SCOTUS decided Masterpiece Cakeshop this morning.  The opinion may be found here:

(1) The vote was 7-2, reversing the judgment of the Colorado Court of Appeals, and therefore invalidating the rulings of the Colorado state Administrative Law Judge and the Colorado Civil Rights Commission.  Justice Kennedy wrote the majority opinion.  Justice Ginsburg wrote the dissent, which Justice Sotomayor joined.   

(2) Justice Kennedy’s opinion is very narrowly tailored to the facts of this specific case.  The Court found that the Colorado Civil Rights Commission violated the Free Exercise Clause because it was impermissibly hostile, disparaging, and dismissive towards the cake baker and his sincerely-held religious beliefs. 

(3) One could reasonably read Justice Kennedy’s opinion as not so much pro-LGBTQ+ or pro-religious freedom, but rather anti-government agency hostility towards religion and sincerely-held religious beliefs.

(4) Masterpiece Cakeshop leaves open the likelihood of more litigation with respect to LGBTQ+ rights and First Amendment rights, both expressive and religious.  Justice Kennedy wrote:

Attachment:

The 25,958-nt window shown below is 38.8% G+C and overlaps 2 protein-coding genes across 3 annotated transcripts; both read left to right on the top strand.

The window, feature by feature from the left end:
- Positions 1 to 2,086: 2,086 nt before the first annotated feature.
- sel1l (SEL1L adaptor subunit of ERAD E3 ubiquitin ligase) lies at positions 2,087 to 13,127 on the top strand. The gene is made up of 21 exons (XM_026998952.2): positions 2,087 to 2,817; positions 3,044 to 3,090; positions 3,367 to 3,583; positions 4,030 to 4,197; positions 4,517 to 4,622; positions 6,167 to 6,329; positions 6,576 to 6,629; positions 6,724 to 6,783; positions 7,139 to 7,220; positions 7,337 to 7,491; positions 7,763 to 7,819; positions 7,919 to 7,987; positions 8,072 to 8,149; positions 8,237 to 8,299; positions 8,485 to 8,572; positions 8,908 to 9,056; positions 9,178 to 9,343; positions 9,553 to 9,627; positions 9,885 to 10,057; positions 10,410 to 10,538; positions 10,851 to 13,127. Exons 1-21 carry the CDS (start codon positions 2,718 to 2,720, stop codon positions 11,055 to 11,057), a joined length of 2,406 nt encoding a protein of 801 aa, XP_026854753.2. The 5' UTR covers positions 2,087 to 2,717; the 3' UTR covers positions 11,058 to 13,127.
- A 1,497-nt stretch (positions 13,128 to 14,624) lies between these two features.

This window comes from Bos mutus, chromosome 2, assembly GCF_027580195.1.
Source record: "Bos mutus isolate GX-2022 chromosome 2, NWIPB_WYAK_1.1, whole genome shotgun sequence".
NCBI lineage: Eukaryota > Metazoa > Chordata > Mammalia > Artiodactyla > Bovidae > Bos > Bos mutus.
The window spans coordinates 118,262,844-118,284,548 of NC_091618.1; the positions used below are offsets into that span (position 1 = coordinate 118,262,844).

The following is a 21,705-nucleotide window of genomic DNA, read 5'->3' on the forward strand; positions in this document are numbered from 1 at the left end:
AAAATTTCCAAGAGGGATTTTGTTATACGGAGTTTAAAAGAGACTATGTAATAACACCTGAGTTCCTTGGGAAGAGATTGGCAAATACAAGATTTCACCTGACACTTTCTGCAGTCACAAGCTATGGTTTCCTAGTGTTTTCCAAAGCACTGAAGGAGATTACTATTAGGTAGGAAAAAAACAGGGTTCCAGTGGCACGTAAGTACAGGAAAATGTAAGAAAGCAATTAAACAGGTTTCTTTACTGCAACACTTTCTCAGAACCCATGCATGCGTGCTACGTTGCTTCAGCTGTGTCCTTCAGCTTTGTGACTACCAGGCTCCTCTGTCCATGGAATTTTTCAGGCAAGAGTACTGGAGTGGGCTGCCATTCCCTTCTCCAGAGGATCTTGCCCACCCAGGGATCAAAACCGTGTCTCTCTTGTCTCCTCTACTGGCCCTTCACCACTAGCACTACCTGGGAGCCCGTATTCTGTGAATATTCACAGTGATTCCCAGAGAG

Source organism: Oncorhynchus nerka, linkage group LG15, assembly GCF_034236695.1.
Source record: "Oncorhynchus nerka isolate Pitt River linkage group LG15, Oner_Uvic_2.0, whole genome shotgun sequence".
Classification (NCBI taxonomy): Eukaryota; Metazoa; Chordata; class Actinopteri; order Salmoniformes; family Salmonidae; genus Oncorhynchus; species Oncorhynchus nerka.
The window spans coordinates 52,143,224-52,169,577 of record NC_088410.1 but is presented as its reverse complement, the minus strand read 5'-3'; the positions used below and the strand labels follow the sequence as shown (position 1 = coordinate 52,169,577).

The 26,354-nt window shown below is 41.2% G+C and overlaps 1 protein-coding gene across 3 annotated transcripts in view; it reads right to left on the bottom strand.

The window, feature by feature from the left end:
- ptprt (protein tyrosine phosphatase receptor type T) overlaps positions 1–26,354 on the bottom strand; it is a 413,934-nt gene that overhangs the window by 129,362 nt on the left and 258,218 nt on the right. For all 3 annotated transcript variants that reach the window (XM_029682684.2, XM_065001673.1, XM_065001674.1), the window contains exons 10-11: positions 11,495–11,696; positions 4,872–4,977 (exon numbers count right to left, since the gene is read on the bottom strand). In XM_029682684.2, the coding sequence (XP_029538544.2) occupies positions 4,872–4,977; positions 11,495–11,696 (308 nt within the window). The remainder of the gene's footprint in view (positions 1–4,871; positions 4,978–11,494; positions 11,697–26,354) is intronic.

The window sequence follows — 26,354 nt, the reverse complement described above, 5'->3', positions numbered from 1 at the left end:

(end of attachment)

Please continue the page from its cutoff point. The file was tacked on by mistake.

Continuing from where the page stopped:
“The outcome of cases like this in other circumstances must await further elaboration in the courts, all in the context of recognizing that these disputes must be resolved with tolerance, without undue disrespect to sincere religious beliefs, and without subjecting gay persons to indignities when they seek goods and services in an open market.”

(5) Justice Kennedy authored SCOTUS’s landmark gay rights cases:  Obergefell v. Hodges (2014), United States v. Windsor (2013), Lawrence v. Texas (2003), and Romer v. Evans (1996).